When I lived in a warmer, more humid and sunnier climate, I grew buckets of tomatoes that were bursting with flavor. A couple hundred years ago, they were thought to be killer tomatoes. Literally!
Did you know, in 1820, the idea that tomatoes were poisonous was broken once and for all by tomato farmer, Colonel Johnson. For a dozen years nobody thought his vegetable was fit for human consumption, until Johnson in dramatic fashion climbed the courthouse steps in Salem, Massachusetts and devoured a bucketful of the vegetables without suffering so much as a stomach cramp.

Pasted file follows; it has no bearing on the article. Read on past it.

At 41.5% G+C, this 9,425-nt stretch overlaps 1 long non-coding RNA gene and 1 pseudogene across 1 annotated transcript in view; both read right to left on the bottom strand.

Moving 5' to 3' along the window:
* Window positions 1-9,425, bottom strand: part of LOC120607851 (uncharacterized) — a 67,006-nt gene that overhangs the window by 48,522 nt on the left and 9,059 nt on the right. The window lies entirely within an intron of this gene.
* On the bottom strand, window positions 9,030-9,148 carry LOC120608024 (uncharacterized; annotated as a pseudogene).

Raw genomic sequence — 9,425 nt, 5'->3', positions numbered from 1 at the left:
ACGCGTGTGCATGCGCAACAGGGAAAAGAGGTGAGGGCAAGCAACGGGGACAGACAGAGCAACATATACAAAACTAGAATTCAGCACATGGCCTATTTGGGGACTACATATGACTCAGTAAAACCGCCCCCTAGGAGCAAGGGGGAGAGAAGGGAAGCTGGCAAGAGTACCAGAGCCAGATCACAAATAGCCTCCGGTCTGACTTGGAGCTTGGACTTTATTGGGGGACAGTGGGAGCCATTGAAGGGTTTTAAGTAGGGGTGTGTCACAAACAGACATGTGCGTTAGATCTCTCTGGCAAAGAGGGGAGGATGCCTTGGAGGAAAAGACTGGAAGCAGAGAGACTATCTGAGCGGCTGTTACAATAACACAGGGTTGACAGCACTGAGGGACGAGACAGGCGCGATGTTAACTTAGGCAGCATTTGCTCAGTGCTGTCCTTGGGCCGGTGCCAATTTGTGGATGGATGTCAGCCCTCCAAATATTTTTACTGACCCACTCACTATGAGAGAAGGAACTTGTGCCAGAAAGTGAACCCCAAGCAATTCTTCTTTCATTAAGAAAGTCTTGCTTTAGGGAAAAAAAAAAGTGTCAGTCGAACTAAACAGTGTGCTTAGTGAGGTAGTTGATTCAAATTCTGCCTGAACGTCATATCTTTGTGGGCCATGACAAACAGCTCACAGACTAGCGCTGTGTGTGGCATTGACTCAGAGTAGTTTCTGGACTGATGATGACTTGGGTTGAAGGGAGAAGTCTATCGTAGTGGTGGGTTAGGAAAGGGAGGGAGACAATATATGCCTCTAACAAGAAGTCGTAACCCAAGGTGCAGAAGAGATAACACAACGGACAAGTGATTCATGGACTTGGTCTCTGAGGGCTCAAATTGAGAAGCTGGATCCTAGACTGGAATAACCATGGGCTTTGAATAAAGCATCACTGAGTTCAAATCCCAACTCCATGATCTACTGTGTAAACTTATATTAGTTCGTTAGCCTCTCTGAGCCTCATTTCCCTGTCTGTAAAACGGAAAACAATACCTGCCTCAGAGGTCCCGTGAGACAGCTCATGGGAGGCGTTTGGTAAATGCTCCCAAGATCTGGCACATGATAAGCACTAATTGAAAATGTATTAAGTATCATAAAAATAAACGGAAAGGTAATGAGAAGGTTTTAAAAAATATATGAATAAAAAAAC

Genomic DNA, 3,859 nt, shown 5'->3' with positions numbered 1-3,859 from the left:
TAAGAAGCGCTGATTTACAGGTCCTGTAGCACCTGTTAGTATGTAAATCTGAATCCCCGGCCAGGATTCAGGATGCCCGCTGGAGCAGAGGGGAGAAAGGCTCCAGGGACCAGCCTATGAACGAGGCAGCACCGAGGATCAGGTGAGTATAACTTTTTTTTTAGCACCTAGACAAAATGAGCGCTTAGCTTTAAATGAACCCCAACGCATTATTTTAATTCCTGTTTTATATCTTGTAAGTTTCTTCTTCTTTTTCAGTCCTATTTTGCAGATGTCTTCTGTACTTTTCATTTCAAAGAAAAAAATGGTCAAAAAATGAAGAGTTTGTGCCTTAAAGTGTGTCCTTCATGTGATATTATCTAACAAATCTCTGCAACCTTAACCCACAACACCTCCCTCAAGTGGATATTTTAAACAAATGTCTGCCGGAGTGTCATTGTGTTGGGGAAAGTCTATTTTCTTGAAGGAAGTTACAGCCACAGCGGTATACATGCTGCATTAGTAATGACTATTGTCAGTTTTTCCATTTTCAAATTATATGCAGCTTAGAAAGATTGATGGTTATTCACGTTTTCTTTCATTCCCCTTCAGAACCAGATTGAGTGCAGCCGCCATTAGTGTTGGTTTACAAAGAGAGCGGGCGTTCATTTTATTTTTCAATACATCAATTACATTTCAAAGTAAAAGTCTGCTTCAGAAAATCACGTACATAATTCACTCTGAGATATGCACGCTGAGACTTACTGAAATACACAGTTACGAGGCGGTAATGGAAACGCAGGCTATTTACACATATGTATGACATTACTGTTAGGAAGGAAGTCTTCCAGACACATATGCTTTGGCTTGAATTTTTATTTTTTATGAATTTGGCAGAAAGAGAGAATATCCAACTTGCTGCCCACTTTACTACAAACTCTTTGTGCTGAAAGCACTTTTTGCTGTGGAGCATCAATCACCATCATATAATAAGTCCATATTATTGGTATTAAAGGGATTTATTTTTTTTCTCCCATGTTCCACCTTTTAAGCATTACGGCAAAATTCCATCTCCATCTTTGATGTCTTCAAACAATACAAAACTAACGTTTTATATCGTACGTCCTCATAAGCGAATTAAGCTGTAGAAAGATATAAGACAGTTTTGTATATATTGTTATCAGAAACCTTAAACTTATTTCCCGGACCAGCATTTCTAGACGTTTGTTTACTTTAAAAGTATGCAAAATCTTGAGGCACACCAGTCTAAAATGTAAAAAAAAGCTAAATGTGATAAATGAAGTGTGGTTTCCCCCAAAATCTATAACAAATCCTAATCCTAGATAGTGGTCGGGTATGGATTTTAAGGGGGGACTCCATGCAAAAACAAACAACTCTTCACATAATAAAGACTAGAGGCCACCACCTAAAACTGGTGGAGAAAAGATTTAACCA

Of course the less well-off and the entire South of Europe had known all along tomatoes are fine. Italy in particular embraced it, creating a tomato-based dish that would make the vegetable popular everywhere.
Ever wonder why homegrown tomatoes taste so much sweeter than the ones in the supermarket?
Researchers found a genetic switch responsible for some of the sugar production within a tomato. A new study in Friday's edition of Science found that the common type of tomato bred for firmness and good shipping also inadvertently turns off the sugar-producing switch. That makes it less sweet and blander than garden varieties.
University of California Davis plant scientist Ann Powell said knowing the genetics behind the sugar-making could lead someday to development of sweeter tomatoes that also travel well. Now we know why 'store bought' tomatoes taste like... well, cardboard!